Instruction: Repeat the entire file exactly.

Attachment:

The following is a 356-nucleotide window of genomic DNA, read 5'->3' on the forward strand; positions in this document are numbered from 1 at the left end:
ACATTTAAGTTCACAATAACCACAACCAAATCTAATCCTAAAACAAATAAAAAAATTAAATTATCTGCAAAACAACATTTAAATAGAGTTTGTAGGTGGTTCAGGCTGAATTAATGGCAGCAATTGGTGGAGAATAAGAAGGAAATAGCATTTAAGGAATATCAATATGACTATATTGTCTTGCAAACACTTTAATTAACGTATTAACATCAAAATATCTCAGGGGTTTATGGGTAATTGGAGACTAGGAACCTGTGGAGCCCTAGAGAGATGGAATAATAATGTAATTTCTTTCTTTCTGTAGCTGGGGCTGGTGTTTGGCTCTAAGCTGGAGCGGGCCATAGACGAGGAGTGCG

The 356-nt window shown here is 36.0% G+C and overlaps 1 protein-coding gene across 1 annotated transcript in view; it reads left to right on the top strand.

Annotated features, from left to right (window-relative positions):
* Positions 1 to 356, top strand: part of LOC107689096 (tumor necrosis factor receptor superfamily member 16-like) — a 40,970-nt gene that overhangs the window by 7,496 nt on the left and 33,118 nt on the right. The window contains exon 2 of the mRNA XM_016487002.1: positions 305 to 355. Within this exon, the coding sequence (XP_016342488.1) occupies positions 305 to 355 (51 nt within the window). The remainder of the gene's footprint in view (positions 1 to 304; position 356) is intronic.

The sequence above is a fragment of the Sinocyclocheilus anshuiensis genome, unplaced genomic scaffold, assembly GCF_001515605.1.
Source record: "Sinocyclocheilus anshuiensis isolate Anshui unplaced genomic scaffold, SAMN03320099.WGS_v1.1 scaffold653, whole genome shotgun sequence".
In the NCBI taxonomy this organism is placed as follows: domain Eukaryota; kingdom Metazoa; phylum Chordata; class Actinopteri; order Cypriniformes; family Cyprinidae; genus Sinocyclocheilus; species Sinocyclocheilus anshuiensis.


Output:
The following is a 356-nucleotide window of genomic DNA, read 5'->3' on the forward strand; positions in this document are numbered from 1 at the left end:
ACATTTAAGTTCACAATAACCACAACCAAATCTAATCCTAAAACAAATAAAAAAATTAAATTATCTGCAAAACAACATTTAAATAGAGTTTGTAGGTGGTTCAGGCTGAATTAATGGCAGCAATTGGTGGAGAATAAGAAGGAAATAGCATTTAAGGAATATCAATATGACTATATTGTCTTGCAAACACTTTAATTAACGTATTAACATCAAAATATCTCAGGGGTTTATGGGTAATTGGAGACTAGGAACCTGTGGAGCCCTAGAGAGATGGAATAATAATGTAATTTCTTTCTTTCTGTAGCTGGGGCTGGTGTTTGGCTCTAAGCTGGAGCGGGCCATAGACGAGGAGTGCG

The 356-nt window shown here is 36.0% G+C and overlaps 1 protein-coding gene across 1 annotated transcript in view; it reads left to right on the top strand.

Annotated features, from left to right (window-relative positions):
* Positions 1 to 356, top strand: part of LOC107689096 (tumor necrosis factor receptor superfamily member 16-like) — a 40,970-nt gene that overhangs the window by 7,496 nt on the left and 33,118 nt on the right. The window contains exon 2 of the mRNA XM_016487002.1: positions 305 to 355. Within this exon, the coding sequence (XP_016342488.1) occupies positions 305 to 355 (51 nt within the window). The remainder of the gene's footprint in view (positions 1 to 304; position 356) is intronic.

The sequence above is a fragment of the Sinocyclocheilus anshuiensis genome, unplaced genomic scaffold, assembly GCF_001515605.1.
Source record: "Sinocyclocheilus anshuiensis isolate Anshui unplaced genomic scaffold, SAMN03320099.WGS_v1.1 scaffold653, whole genome shotgun sequence".
In the NCBI taxonomy this organism is placed as follows: domain Eukaryota; kingdom Metazoa; phylum Chordata; class Actinopteri; order Cypriniformes; family Cyprinidae; genus Sinocyclocheilus; species Sinocyclocheilus anshuiensis.